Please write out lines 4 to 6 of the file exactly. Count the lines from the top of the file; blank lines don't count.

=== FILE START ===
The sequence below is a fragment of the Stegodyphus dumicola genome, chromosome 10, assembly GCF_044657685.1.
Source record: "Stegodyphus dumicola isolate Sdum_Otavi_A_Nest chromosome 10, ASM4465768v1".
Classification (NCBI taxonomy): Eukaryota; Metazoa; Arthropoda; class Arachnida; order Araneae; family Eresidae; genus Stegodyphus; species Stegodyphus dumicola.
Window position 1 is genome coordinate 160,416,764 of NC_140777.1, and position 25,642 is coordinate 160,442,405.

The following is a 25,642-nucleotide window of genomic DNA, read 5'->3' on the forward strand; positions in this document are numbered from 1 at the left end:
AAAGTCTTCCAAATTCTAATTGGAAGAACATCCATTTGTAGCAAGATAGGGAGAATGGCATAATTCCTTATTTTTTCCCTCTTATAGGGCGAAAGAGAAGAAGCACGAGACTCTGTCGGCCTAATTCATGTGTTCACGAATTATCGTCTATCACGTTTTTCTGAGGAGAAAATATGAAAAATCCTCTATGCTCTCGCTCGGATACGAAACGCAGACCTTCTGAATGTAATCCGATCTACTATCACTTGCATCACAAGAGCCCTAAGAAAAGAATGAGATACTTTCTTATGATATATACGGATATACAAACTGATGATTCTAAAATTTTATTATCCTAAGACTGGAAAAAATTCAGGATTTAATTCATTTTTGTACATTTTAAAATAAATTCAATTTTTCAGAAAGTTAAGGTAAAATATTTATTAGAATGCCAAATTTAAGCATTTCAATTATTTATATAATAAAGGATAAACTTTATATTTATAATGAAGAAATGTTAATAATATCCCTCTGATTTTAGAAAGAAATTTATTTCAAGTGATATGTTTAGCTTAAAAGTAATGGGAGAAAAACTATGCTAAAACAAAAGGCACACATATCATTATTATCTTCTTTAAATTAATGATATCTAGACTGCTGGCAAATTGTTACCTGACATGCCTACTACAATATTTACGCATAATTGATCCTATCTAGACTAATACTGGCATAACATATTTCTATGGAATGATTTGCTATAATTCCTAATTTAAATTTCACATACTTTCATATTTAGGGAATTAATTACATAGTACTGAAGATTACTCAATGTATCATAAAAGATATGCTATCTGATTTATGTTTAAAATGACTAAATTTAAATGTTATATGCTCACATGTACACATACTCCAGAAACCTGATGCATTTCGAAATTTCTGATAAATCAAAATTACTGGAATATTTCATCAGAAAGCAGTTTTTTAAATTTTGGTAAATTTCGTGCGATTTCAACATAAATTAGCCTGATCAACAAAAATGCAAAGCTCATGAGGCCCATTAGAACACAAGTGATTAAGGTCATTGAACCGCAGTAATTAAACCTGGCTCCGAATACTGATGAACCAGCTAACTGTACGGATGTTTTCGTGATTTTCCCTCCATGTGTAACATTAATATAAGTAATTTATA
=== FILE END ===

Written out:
Window position 1 is genome coordinate 160,416,764 of NC_140777.1, and position 25,642 is coordinate 160,442,405.

The following is a 25,642-nucleotide window of genomic DNA, read 5'->3' on the forward strand; positions in this document are numbered from 1 at the left end:
AAAGTCTTCCAAATTCTAATTGGAAGAACATCCATTTGTAGCAAGATAGGGAGAATGGCATAATTCCTTATTTTTTCCCTCTTATAGGGCGAAAGAGAAGAAGCACGAGACTCTGTCGGCCTAATTCATGTGTTCACGAATTATCGTCTATCACGTTTTTCTGAGGAGAAAATATGAAAAATCCTCTATGCTCTCGCTCGGATACGAAACGCAGACCTTCTGAATGTAATCCGATCTACTATCACTTGCATCACAAGAGCCCTAAGAAAAGAATGAGATACTTTCTTATGATATATACGGATATACAAACTGATGATTCTAAAATTTTATTATCCTAAGACTGGAAAAAATTCAGGATTTAATTCATTTTTGTACATTTTAAAATAAATTCAATTTTTCAGAAAGTTAAGGTAAAATATTTATTAGAATGCCAAATTTAAGCATTTCAATTATTTATATAATAAAGGATAAACTTTATATTTATAATGAAGAAATGTTAATAATATCCCTCTGATTTTAGAAAGAAATTTATTTCAAGTGATATGTTTAGCTTAAAAGTAATGGGAGAAAAACTATGCTAAAACAAAAGGCACACATATCATTATTATCTTCTTTAAATTAATGATATCTAGACTGCTGGCAAATTGTTACCTGACATGCCTACTACAATATTTACGCATAATTGATCCTATCTAGACTAATACTGGCATAACATATTTCTATGGAATGATTTGCTATAATTCCTAATTTAAATTTCACATACTTTCATATTTAGGGAATTAATTACATAGTACTGAAGATTACTCAATGTATCATAAAAGATATGCTATCTGATTTATGTTTAAAATGACTAAATTTAAATGTTATATGCTCACATGTACACATACTCCAGAAACCTGATGCATTTCGAAATTTCTGATAAATCAAAATTACTGGAATATTTCATCAGAAAGCAGTTTTTTAAATTTTGGTAAATTTCGTGCGATTTCAACATAAATTAGCCTGATCAACAAAAATGCAAAGCTCATGAGGCCCATTAGAACACAAGTGATTAAGGTCATTGAACCGCAGTAATTAAACCTGGCTCCGAATACTGATGAACCAGCTAACTGTACGGATGTTTTCGTGATTTTCCCTCCATGTGTAACATTAATATAAGTAATTTATA